U.S. Denies N. Korea Off Terror List
Tuesday, September 4, 2007; 2:25 AM
SYDNEY, Australia -- A senior U.S. diplomat said Tuesday that North Korea remains on a list of states that sponsor terrorism, dismissing North Korean claims that Washington decided to remove the designation.
"No, they haven't been taken off the terrorism list," Assistant Secretary of State Christopher Hill told Japanese reporters as he arrived in Australia's business capital for a meeting of Pacific Rim nations. A State Department press officer separately confirmed the remarks.
Hill's comments were the first U.S. denial since North Korea's Foreign Ministry, in a statement carried Monday by the country's official news agency, said that Washington decided to scotch the terror designation and with it related economic sanctions. The North Korean statement said the change came in a weekend meeting between Hill and his counterpart in Geneva.
Under a deal reached in February after years of torturous negotiations, North Korea agreed to relinquish its nuclear programs, including one that has produced bomb material. In return, Washington agreed to open talks on normalizing relations with the North, enemies since the Korean War, and explore removing the terrorism designation.
Hill suggested that North Korea first needs to go further in dismantling its nuclear programs before the U.S. will take it off the terrorism list.
"Getting off the list will depend on further denuclearization," Hill told reporters later Tuesday after a meeting with Japan's nuclear envoy, also in Sydney for a meeting of the Asia Pacific Economic Cooperation forum.
Hill declined to specify what North Korea must do but said those things have been discussed with North Korean officials. "They know what these steps are," Hill said.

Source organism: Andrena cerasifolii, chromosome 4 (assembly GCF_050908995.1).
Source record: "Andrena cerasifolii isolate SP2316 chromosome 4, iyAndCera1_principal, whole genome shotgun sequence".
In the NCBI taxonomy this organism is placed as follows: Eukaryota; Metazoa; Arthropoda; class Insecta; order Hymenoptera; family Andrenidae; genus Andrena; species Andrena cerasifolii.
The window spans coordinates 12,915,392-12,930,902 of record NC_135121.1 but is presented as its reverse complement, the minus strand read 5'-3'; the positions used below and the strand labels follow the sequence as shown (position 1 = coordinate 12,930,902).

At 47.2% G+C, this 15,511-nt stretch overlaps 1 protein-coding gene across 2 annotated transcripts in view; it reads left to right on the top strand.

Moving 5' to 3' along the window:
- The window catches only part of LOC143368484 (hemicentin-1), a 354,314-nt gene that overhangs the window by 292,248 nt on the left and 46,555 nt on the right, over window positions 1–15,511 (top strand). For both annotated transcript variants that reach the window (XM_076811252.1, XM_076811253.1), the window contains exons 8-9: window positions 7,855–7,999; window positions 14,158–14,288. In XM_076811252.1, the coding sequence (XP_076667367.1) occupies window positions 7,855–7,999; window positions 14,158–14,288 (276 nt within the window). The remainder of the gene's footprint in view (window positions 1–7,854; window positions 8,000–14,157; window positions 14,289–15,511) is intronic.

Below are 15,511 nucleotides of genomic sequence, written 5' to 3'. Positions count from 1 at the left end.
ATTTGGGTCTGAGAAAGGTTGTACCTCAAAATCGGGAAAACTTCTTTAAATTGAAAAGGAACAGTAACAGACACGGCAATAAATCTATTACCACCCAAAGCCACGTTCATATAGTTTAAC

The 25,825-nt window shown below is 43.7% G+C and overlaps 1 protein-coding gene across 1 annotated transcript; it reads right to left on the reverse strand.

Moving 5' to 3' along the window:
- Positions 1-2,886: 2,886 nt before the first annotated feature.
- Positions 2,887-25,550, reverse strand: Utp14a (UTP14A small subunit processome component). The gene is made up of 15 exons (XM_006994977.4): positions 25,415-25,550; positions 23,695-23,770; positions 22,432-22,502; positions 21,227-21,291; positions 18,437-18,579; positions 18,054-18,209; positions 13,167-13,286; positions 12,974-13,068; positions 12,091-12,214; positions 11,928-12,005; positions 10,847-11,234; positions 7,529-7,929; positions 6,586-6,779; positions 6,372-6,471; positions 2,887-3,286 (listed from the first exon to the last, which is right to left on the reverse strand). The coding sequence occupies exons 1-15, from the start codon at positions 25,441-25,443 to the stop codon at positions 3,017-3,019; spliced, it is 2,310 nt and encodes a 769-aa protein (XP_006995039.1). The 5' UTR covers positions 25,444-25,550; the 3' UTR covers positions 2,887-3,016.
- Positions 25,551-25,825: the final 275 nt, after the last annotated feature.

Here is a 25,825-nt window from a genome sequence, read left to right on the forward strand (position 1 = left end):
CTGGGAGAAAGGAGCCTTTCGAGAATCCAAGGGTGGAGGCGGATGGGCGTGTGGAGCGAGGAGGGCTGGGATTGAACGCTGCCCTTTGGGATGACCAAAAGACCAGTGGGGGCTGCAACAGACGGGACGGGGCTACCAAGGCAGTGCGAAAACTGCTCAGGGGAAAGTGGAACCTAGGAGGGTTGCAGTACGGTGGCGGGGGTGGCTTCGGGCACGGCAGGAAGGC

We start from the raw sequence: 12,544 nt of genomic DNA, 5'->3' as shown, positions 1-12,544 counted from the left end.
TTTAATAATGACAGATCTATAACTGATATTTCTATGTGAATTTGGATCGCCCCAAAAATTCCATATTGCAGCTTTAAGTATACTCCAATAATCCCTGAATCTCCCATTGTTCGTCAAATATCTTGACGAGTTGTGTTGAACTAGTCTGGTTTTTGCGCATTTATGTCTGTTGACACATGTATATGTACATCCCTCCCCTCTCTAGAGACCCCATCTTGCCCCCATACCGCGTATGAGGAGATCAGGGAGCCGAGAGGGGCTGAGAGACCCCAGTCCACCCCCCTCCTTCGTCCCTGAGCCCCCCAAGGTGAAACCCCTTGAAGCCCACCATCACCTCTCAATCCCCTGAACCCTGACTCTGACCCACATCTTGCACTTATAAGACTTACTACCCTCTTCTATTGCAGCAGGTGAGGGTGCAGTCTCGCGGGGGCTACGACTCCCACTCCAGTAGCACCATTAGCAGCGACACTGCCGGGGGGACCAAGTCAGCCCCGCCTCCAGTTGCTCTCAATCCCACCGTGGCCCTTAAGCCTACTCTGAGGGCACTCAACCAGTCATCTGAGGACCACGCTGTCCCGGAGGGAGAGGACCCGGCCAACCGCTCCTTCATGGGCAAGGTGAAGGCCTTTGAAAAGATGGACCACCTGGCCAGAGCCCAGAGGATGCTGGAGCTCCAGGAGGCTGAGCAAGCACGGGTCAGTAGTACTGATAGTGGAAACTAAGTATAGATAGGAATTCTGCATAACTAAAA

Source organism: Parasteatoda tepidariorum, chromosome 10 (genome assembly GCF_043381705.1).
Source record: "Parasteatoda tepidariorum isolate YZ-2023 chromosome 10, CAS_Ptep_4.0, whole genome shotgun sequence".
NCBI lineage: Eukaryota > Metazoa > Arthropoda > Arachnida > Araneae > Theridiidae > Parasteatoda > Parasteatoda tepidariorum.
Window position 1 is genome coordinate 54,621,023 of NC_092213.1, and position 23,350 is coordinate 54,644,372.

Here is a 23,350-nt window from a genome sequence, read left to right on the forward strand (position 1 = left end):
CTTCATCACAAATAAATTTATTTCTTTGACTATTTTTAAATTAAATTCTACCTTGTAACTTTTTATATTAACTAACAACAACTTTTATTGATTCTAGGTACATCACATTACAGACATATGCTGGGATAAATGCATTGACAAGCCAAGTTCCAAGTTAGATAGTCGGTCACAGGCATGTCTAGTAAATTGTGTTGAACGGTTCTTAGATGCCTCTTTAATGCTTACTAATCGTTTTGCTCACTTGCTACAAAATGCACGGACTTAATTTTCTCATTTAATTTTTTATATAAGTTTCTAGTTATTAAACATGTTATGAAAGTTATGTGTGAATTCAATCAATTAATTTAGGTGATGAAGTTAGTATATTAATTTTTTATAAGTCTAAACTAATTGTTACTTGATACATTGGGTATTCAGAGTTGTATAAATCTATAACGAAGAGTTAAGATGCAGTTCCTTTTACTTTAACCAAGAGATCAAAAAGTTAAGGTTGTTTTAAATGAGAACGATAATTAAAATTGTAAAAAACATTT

After a slow start, the parties to the February agreement _ which include China, Japan, Russia and South Korea as well as the U.S. and North Korea _ have picked up speed in implementing its terms. North Korea shut down its main nuclear reactor in July.
After their weekend meeting, Hill told reporters that North Korea's envoy, Kim Kye Gwan, agreed to disclose its nuclear programs and disable them by the end of this year. Kim separately suggested that North Korea was willing to declare and dismantle the facilities but did not mention the year end date.
North Korea has faced various economic sanctions since the 1950-53 Korean War. Washington put it on the terrorism list for its alleged involvement in the 1987 bombing of a South Korean airliner that killed 115 people. The designation effectively blocks North Korea from receiving low-interest loans from the World Bank and other international lending agencies.
The administration of President Bush believes that North Korea cheated on an earlier nuclear deal, supposedly starting up a separate program to enrich uranium while freezing a plutonium-based program. It has tried to front-load the current deal to get North Korea to make more concessions earlier.
Associated Press Writers Kwang-tae Kim in Seoul and Chisaki Watanabe in Tokyo contributed to this report.